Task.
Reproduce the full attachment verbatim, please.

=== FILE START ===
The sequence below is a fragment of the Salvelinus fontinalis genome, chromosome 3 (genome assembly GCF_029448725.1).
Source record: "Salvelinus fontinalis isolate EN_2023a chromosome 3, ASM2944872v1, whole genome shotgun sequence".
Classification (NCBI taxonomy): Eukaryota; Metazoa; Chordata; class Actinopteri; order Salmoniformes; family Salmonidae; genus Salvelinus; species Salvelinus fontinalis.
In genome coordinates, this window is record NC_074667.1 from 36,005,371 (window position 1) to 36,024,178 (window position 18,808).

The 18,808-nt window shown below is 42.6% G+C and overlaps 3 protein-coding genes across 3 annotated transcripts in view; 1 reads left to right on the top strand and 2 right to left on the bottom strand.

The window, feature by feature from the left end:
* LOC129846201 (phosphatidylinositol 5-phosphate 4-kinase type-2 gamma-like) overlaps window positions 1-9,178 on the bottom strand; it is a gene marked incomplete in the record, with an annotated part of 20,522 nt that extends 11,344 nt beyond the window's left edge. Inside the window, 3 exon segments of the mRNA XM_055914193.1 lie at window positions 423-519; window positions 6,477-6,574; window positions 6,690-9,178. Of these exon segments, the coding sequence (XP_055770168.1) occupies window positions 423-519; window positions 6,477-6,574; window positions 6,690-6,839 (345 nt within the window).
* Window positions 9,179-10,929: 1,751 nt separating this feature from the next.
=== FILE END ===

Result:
The sequence below is a fragment of the Salvelinus fontinalis genome, chromosome 3 (genome assembly GCF_029448725.1).
Source record: "Salvelinus fontinalis isolate EN_2023a chromosome 3, ASM2944872v1, whole genome shotgun sequence".
Classification (NCBI taxonomy): Eukaryota; Metazoa; Chordata; class Actinopteri; order Salmoniformes; family Salmonidae; genus Salvelinus; species Salvelinus fontinalis.
In genome coordinates, this window is record NC_074667.1 from 36,005,371 (window position 1) to 36,024,178 (window position 18,808).

The 18,808-nt window shown below is 42.6% G+C and overlaps 3 protein-coding genes across 3 annotated transcripts in view; 1 reads left to right on the top strand and 2 right to left on the bottom strand.

The window, feature by feature from the left end:
* LOC129846201 (phosphatidylinositol 5-phosphate 4-kinase type-2 gamma-like) overlaps window positions 1-9,178 on the bottom strand; it is a gene marked incomplete in the record, with an annotated part of 20,522 nt that extends 11,344 nt beyond the window's left edge. Inside the window, 3 exon segments of the mRNA XM_055914193.1 lie at window positions 423-519; window positions 6,477-6,574; window positions 6,690-9,178. Of these exon segments, the coding sequence (XP_055770168.1) occupies window positions 423-519; window positions 6,477-6,574; window positions 6,690-6,839 (345 nt within the window).
* Window positions 9,179-10,929: 1,751 nt separating this feature from the next.